A-Rod Strikes Out

By Mark MitchellOctober 23, 2007, 4:00 pm
Big Break: MesquiteAnthony Rodriguez was once on the PGA TOUR fast track and somehow it all slipped away. The summation of his career also applies to the Big Break: Mesquite as he was ousted from the series in a five-man Elimination Challenge on Tuesday.
One of the top players in the series, Rodriguezs elimination came as a surprise. Diverting from the shows format in which challenges allow competitors to earn points that are used to determine which players make or fail to make the cut, Hiroshi Matsuo and Rodriguez, who were one and two on the cumulative point standings through the first two episodes, selected teams to compete in best-ball, alternate-shot and match-play competitions. The entire losing team from the match went to the Elimination Challenge, where one of the members will be sent home.
In Tuesdays edition of the 12-week series, Brian Kontak won the Ryder Cup style competition, which was the conclusion of the prior weeks show, for Team Matsuo with an eagle. The defeat sent Rodriguez and his team to the Elimination Challenge, where he twice missed short putts that could have prevented elimination.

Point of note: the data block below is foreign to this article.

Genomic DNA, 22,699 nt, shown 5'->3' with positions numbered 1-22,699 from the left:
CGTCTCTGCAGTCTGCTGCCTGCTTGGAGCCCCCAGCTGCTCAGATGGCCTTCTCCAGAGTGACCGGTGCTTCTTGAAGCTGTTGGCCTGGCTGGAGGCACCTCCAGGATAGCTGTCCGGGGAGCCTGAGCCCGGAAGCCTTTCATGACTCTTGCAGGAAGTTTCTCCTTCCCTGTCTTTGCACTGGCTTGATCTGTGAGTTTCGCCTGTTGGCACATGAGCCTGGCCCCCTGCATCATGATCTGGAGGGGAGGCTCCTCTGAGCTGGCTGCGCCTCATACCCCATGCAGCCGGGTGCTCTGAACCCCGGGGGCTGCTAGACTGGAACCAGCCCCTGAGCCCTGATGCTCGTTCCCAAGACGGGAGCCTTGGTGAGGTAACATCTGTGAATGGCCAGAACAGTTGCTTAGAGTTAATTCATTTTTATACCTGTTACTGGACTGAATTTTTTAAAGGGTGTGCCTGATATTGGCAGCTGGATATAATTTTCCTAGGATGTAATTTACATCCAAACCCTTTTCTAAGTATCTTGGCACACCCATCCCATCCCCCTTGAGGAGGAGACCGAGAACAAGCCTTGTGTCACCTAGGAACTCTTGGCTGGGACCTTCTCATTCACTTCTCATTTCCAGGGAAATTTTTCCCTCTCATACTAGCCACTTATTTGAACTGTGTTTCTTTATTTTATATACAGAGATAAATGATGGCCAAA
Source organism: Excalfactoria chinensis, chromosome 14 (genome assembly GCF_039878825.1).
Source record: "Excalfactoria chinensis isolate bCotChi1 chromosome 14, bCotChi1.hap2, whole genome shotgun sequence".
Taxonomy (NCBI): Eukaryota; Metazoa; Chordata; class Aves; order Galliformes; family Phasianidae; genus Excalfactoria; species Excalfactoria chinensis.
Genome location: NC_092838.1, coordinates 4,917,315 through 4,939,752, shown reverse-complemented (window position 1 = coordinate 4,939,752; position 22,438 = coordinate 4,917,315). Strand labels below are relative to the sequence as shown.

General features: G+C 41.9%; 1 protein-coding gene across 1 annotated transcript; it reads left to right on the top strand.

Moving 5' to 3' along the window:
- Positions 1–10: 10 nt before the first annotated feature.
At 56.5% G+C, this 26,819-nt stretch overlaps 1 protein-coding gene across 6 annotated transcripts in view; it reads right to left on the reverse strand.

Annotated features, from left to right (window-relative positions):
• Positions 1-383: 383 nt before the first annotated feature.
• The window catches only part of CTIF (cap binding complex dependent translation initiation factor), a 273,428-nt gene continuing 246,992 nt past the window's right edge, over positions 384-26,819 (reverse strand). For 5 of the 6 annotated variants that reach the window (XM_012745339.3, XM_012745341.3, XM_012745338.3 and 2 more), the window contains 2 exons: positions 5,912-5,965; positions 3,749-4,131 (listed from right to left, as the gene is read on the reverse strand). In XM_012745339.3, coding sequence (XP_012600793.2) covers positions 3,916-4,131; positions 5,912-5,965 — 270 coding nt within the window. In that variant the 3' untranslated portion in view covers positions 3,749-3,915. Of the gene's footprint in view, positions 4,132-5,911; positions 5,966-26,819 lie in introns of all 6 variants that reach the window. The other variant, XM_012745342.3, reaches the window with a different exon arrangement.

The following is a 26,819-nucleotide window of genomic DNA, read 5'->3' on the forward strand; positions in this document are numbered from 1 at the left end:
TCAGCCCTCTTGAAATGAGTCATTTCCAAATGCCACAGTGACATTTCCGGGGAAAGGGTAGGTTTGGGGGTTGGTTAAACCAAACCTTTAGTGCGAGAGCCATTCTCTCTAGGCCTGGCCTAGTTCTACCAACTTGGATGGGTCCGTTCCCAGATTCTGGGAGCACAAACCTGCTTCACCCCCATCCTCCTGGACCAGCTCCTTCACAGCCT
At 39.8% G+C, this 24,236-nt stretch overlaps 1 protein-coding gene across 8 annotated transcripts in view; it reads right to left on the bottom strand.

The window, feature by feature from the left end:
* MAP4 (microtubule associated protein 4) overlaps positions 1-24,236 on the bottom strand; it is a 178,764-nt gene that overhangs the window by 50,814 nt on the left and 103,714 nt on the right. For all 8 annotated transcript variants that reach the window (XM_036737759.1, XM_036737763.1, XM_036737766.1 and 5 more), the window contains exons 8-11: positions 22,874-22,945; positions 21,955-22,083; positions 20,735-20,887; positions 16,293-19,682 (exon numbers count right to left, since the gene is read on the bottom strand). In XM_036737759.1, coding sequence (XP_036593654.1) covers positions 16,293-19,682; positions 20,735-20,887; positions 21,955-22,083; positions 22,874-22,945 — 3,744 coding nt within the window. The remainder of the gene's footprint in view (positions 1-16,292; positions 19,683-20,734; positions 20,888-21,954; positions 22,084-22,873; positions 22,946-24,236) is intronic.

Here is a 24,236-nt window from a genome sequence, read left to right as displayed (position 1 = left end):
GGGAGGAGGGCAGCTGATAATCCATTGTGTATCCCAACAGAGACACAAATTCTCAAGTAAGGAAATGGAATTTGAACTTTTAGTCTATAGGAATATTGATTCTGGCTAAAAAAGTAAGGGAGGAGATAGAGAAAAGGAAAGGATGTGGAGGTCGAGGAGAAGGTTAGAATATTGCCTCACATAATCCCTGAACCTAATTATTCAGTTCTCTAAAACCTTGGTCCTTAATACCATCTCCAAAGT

Rodriguez was vocal about the format that sent him home even though he was only one point behind leader Matsuo prior to the team competition.
I hope the viewers liked what I could give them, Rodriguez wrote in a GolfChannel.com blog. I hope they all feel the same way I do -- upset; disappointed and more than anything, cheated. The twist GOLF CHANNEL put in the show I felt was unfair.
GOLF CHANNEL producers told competitors prior to the series that points earned in the challenges would carry over and players that top players would not have to go through the Elimination Challenge. But most of the competitors also realize that this is Big Break: Mesquite and nothing is written in stone.
The elimination is a setback to a career that appeared to be rock solid at one point. In 1997, two years removed from the Texas A&M campus, Rodriguez was being hailed as the next Latin star of the PGA TOUR by the likes of Chi-Chi Rodriguez. And he deserved the attention. In college he was a First Team All-American and led the nation with six wins in 1995.
Then reality hit. Despite flashes of success on TOUR, like finishing 13th in the Canadian Open, he lost his playing card. Rodriguez felt he had let people down. A-Rod, as he is called, first met Chi Chi when he was 14 and considers him a mentor. The pressure to perform and not disappoint the former PGA TOUR star or the Latino community took a toll. His career took a slow downward spiral. After losing his TOUR card, he played on the Nationwide Tour, where he had some success and twice posted second place finishes. Eventually, in 2004, his lack of desire to keep chasing the dream led him to retirement.
It seemed like Rodriguezs career was over until he saw Jason Gore in the 2005 United States Open. A journeyman professional, Gore contended in the U.S. Open when he played in the final group on Sunday with two-time U.S. Open Champion Retief Goosen. Later in the year, Gore won his third event on the Nationwide Tour to earn a promotion to the PGA TOUR, where he promptly won the 84 Lumber Classic.